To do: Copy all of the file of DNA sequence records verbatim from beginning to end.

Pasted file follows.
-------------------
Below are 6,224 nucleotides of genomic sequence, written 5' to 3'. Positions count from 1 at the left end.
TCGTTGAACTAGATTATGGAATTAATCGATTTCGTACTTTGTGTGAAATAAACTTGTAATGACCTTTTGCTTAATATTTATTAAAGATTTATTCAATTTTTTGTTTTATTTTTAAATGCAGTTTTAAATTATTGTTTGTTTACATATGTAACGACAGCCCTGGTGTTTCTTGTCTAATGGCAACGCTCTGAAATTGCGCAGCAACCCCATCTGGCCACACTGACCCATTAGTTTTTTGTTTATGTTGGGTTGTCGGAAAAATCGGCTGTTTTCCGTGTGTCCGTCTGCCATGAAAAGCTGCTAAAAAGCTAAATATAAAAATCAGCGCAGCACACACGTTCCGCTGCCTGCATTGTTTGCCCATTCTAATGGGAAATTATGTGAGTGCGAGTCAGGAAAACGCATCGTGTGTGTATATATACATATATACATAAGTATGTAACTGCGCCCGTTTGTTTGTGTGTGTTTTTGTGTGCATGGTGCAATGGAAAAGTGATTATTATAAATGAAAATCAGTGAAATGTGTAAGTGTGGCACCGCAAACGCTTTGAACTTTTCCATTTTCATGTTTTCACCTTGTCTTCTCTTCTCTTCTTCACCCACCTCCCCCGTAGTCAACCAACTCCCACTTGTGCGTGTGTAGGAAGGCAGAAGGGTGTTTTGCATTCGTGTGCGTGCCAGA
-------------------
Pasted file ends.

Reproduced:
Below are 6,224 nucleotides of genomic sequence, written 5' to 3'. Positions count from 1 at the left end.
TCGTTGAACTAGATTATGGAATTAATCGATTTCGTACTTTGTGTGAAATAAACTTGTAATGACCTTTTGCTTAATATTTATTAAAGATTTATTCAATTTTTTGTTTTATTTTTAAATGCAGTTTTAAATTATTGTTTGTTTACATATGTAACGACAGCCCTGGTGTTTCTTGTCTAATGGCAACGCTCTGAAATTGCGCAGCAACCCCATCTGGCCACACTGACCCATTAGTTTTTTGTTTATGTTGGGTTGTCGGAAAAATCGGCTGTTTTCCGTGTGTCCGTCTGCCATGAAAAGCTGCTAAAAAGCTAAATATAAAAATCAGCGCAGCACACACGTTCCGCTGCCTGCATTGTTTGCCCATTCTAATGGGAAATTATGTGAGTGCGAGTCAGGAAAACGCATCGTGTGTGTATATATACATATATACATAAGTATGTAACTGCGCCCGTTTGTTTGTGTGTGTTTTTGTGTGCATGGTGCAATGGAAAAGTGATTATTATAAATGAAAATCAGTGAAATGTGTAAGTGTGGCACCGCAAACGCTTTGAACTTTTCCATTTTCATGTTTTCACCTTGTCTTCTCTTCTCTTCTTCACCCACCTCCCCCGTAGTCAACCAACTCCCACTTGTGCGTGTGTAGGAAGGCAGAAGGGTGTTTTGCATTCGTGTGCGTGCCAGA